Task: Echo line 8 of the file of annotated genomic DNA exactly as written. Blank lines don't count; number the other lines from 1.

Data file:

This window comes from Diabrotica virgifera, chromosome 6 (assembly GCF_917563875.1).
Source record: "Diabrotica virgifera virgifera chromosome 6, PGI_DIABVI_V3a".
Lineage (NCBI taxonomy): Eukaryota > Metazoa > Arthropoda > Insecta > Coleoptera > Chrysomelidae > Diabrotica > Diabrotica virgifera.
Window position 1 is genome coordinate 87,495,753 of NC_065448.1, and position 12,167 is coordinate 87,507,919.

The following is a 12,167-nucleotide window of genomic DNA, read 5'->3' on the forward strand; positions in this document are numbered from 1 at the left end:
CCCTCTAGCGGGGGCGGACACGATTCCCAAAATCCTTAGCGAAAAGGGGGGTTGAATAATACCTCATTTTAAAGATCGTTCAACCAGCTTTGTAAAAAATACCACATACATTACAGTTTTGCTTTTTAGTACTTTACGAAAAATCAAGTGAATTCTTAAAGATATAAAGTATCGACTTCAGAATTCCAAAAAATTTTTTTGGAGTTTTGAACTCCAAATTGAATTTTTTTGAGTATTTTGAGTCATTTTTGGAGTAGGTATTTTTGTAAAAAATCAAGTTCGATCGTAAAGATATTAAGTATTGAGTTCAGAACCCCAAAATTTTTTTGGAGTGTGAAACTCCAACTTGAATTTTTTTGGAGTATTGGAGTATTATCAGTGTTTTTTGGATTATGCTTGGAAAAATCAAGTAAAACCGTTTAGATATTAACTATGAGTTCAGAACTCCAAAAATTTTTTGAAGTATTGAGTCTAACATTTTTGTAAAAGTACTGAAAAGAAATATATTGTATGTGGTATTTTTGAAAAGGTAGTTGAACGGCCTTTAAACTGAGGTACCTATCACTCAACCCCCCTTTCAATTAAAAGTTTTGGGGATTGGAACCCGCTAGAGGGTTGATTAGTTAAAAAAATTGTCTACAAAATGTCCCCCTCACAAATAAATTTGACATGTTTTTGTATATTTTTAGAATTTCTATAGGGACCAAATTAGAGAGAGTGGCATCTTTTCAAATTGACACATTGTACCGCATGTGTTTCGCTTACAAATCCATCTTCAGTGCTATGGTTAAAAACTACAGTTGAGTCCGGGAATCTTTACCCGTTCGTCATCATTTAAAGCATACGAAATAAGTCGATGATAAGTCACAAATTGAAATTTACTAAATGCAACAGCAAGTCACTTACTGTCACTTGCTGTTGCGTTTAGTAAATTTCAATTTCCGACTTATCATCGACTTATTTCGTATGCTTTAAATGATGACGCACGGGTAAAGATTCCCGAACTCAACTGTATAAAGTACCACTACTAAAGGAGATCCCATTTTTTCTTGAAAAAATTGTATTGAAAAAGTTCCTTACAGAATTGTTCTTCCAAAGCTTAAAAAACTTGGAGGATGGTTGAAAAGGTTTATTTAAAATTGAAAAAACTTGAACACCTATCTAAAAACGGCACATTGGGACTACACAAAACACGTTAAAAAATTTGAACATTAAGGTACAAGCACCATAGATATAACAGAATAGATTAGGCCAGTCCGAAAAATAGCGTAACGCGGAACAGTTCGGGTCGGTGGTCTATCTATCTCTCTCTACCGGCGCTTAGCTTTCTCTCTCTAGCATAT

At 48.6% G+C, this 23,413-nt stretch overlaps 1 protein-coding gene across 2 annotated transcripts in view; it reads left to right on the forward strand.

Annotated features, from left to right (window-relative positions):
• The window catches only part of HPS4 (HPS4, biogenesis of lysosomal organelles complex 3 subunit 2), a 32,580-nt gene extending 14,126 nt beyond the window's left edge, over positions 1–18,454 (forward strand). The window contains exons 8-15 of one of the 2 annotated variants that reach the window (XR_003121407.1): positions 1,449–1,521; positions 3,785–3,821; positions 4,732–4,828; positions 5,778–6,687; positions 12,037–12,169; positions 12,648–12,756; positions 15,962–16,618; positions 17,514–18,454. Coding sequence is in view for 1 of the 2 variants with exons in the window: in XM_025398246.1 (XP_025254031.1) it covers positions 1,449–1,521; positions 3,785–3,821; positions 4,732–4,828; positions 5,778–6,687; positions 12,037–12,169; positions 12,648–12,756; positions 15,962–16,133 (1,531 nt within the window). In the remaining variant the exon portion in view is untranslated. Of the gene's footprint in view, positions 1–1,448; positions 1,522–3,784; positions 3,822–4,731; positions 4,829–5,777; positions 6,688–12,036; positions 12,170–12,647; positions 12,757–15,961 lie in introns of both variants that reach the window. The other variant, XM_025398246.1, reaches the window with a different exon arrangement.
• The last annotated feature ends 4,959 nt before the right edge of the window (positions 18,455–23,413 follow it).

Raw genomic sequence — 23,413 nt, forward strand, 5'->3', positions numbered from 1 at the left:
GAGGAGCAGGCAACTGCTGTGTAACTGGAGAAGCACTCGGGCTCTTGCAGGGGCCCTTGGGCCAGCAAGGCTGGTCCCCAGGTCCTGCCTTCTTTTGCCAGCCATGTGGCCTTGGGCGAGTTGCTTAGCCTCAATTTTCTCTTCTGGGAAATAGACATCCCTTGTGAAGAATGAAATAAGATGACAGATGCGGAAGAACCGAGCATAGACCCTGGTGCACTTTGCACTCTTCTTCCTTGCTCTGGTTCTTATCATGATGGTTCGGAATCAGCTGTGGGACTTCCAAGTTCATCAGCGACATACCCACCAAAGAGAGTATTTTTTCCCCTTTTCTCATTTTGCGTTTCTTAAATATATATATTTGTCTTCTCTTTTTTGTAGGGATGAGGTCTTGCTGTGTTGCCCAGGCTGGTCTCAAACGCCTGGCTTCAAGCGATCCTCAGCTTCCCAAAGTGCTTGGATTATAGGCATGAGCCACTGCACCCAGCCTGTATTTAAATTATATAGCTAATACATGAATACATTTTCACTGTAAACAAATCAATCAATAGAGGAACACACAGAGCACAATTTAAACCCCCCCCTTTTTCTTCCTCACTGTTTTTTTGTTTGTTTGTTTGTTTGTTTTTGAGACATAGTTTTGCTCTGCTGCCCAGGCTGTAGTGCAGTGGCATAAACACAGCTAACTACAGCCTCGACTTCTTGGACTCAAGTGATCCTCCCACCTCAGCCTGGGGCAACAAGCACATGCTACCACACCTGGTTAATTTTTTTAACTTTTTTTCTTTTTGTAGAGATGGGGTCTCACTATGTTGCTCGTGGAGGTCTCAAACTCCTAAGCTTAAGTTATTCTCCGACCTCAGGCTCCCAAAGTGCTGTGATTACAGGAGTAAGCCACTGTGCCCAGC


Annotated features, from left to right (window-relative positions):